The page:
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Alumnus Keenan Long Hits a Home Run with Innovative Baseball Bat Design
August 25, 2015
Power Hitter: Keenan Long, a former NCAA Division III honorable mention All-American catcher, has become an advanced concepts engineer for Easton Baseball/Softball, the sports engineering market leader. He is a 2010 mechanical engineering alumnus. (Photo provided)
One engineer’s curiosity about the biomechanics of the baseball swing has opened the opportunity for a new era in baseball that’s hit a home run for 2010 mechanical engineering alumnus Keenan Long.
The former Rose-Hulman baseball player inspired Easton’s innovative line of composite and aluminum bats that are allowing baseball and softball players of all ages and genders to produce more power from their swings by taking advantage of an intuitive concept: allow the hitter’s hands to move independently so they can keep the barrel of the bat on the plane of the pitch.
As the advanced concepts engineer for Easton Baseball/Softball, Long has combined his love of baseball with the problem-solving skills of engineering for an exciting career in the competitive sporting goods industry.
His revolutionary Mako Torq bat allows the bottom four to five inches of the bat handle to rotate 360 degrees. A simple, robust, and durable system encompasses the rotating handle and knob while retaining the same dimensions as a standard bat. To the hitter, it looks and feels like a normal bat except that the hands are allowed to rotate independently to maintain a mechanical advantage throughout the swing. The system, called TORQ Technology, promotes the natural rotation of the hands allowing the hitter to square up more pitches with more power.
Long discusses the technology behind the new Torq bat in an Easton promotional video.
The concept came after Long injured his hand’s hamate bone (the small wedge-like bone in the outer part of the wrist) after taking hundreds of swings for a bat durability test in HitLab batting cages. He then started working in the company’s machine shop to develop a crude form of a rotating bat knob mechanism.
Now, TORQ Technology is generating power for hitters, as well as keeping the hamate bone safe, while being used at all levels of play from Little League to NCAA baseball and softball. In fact, more than 40 percent of players at the 2014 Little League World Series trusted Long’s new TORQ Technology in their hands. Even more young baseball players–the future of the sport—are expected to use the bat in years to come.
As in any other industry, there were many steps in the two-year development cycle to introduce this new product to the baseball world. Long had to prove the validity of his concept in the HitLab, convert colleagues into believers, and obtain development support from the leadership team. Then, there were production considerations and, most importantly, marketing to a skeptical consumer base. After all, hitters are comfortable with the general feel of their favorite bats.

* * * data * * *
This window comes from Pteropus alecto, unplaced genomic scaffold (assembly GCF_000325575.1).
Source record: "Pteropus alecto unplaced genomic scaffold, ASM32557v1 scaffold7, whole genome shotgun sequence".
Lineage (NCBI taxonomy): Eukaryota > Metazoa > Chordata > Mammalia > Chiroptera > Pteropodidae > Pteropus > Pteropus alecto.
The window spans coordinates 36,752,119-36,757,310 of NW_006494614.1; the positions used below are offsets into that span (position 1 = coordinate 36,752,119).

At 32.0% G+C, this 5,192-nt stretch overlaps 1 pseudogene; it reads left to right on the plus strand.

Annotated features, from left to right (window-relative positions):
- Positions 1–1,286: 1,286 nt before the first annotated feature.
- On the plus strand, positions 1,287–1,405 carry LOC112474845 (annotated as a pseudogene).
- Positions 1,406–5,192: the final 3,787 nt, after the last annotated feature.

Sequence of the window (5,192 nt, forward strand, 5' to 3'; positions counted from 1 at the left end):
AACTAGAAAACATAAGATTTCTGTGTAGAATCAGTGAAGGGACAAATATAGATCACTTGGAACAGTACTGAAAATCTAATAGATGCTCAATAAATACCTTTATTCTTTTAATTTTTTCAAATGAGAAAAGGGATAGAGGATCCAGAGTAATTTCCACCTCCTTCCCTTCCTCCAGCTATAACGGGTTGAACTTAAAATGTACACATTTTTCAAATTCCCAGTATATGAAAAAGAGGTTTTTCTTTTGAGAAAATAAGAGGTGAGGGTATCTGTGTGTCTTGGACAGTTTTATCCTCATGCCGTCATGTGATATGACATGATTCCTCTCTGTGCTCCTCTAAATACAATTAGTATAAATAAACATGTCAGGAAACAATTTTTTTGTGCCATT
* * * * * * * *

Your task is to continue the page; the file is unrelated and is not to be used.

Keenan Long (Photo provided)
“Change is the biggest challenge against the backdrop of arguably the most traditional sport in America,” says Long, an honorable mention NCAA Division III All-American during a record-setting baseball career (2008 to 2010) for the Fightin’ Engineers. “Sometimes it is easier for players to dismiss new disruptive ideas than to open themselves to them. When they get to experience what it feels like to swing a TORQ bat, they start to realize how the standard bat has constrained their hands preventing them from having an optimal swing path. Then they begin to have that same ‘aha’ moment that I had in the batting cage a few years ago. That's what I live for. Then, after comparing their personal cage test results of the two bats, they are usually begging to keep the TORQ bat, and give us their old standard bat.”
In his role with Easton Baseball/Softball, Long is looked upon to come up with new and usually wild ideas, like the TORQ concept, for future products that focus on providing a performance advantage to athletes. It is a new department that’s expanding research and development beyond bats to include batting gloves, ball gloves, helmets, and catcher's protective equipment—ideal for a former catcher.
“I am never more than an arm's reach away from a bat. I show up at Easton every day with a sense of indebtedness to the world of sports for allowing me this opportunity,” he says. “It is not only my vocation, but it is my responsibility to have a positive effect on the world of sports. It is the joy of my life to work in the world that Jim Easton created.”
Long hopes to be a trailblazer for Rose-Hulman students wishing to enter the sports science world. “Easton has a strong history of sports engineering. This industry will benefit greatly from people whose experiences overlap athletics and engineering,” he states.